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JPEN J Parenter Enteral Nutr. 1992 Nov-Dec;16(6):569-78.

How amino acids get into cells: mechanisms, models, menus, and mediators.

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Department of Surgery, University of Florida College of Medicine, Gainesville.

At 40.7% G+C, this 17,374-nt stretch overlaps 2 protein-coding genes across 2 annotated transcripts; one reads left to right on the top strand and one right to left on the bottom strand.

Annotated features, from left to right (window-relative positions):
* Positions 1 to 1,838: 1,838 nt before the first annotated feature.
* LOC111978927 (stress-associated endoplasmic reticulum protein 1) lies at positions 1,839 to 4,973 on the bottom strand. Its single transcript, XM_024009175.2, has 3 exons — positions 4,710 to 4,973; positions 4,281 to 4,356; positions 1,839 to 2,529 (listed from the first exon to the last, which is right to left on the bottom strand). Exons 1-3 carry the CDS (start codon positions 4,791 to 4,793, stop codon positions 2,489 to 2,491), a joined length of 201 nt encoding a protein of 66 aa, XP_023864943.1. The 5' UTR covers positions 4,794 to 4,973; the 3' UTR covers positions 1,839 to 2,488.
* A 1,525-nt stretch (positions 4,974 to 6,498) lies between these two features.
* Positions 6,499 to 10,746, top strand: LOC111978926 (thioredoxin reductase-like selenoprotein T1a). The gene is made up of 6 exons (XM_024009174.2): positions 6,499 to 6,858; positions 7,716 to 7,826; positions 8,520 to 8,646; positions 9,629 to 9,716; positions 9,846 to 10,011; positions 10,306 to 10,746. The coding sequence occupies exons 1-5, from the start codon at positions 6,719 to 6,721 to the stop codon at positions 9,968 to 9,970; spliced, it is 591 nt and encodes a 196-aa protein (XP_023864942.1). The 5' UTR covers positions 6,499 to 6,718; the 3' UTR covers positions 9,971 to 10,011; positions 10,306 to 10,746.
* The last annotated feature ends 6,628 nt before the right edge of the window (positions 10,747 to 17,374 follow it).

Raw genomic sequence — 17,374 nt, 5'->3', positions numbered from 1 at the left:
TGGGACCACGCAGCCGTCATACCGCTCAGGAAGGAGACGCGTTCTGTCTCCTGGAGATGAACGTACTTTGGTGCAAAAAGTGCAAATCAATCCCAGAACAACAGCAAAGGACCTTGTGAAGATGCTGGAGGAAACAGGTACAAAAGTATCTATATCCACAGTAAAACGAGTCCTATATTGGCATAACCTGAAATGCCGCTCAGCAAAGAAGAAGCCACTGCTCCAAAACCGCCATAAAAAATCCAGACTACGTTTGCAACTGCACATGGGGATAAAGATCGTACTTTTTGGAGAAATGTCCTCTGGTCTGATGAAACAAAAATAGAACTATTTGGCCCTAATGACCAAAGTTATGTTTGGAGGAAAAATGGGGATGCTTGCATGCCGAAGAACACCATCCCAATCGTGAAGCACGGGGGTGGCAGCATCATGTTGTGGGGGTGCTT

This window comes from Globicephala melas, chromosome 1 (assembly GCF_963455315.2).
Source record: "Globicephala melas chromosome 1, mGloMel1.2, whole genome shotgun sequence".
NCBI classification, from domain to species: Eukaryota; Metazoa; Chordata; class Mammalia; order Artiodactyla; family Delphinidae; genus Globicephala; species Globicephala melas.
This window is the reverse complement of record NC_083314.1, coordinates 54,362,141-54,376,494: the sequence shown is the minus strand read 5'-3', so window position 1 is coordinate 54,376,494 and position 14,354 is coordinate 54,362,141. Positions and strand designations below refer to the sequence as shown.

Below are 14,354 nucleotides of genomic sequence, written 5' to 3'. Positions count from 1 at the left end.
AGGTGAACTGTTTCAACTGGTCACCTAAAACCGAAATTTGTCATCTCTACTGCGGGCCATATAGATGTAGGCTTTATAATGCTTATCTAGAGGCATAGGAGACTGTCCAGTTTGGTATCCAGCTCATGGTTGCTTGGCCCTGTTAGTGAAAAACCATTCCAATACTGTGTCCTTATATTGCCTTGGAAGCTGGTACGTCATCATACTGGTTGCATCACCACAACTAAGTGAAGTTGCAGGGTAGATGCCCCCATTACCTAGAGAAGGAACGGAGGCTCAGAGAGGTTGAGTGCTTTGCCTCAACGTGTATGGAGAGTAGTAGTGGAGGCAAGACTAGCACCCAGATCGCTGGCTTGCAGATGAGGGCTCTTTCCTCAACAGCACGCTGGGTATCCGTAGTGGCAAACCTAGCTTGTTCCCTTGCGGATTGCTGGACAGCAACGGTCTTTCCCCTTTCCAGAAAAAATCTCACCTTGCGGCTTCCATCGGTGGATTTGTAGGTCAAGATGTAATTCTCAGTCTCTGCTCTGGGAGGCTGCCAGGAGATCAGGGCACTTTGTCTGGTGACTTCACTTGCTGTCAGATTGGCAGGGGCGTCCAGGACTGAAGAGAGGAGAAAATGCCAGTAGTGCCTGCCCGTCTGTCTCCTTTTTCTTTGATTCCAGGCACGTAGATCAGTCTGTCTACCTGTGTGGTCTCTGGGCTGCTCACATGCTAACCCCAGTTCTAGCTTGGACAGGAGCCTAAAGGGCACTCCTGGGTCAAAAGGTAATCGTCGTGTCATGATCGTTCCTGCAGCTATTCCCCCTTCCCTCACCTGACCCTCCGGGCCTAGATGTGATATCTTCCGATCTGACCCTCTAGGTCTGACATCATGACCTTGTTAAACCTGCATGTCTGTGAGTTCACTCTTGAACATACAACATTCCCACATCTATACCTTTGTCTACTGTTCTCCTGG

The bloodstream provides a readily available pool of amino acids, which can be taken up by all cells of the body to support the myriad of biochemical reactions that are essential for life. The transport of amino acids into the cytoplasm occurs via functionally and biochemically distinct amino acid transport systems that have been defined on the basis of their amino acid selectivities and physico-chemical properties. Each system presumably relates to a discrete putative membrane-bound transporter protein that resides within the cell membrane and functions to translocate the amino acid from the extracellular environment into the cytoplasm. Many of these transporters require sodium for maximal activity. The sodium-dependent model presented is consistent with "preferred random" kinetics, with sodium binding preferentially before the amino acid. The transporter acts as an enzyme that catalyzes the movement of its bound amino acid (and sodium) into the cell. In this review, the authors provide a conceptual view of the mechanism of carrier-mediated amino acid transport as well as an overview of the various models that can be used in the laboratory to study this process. In addition, the known agencies that accomplish transport and their regulation by nutrition, hormones, and other mediators of critical illness are discussed.

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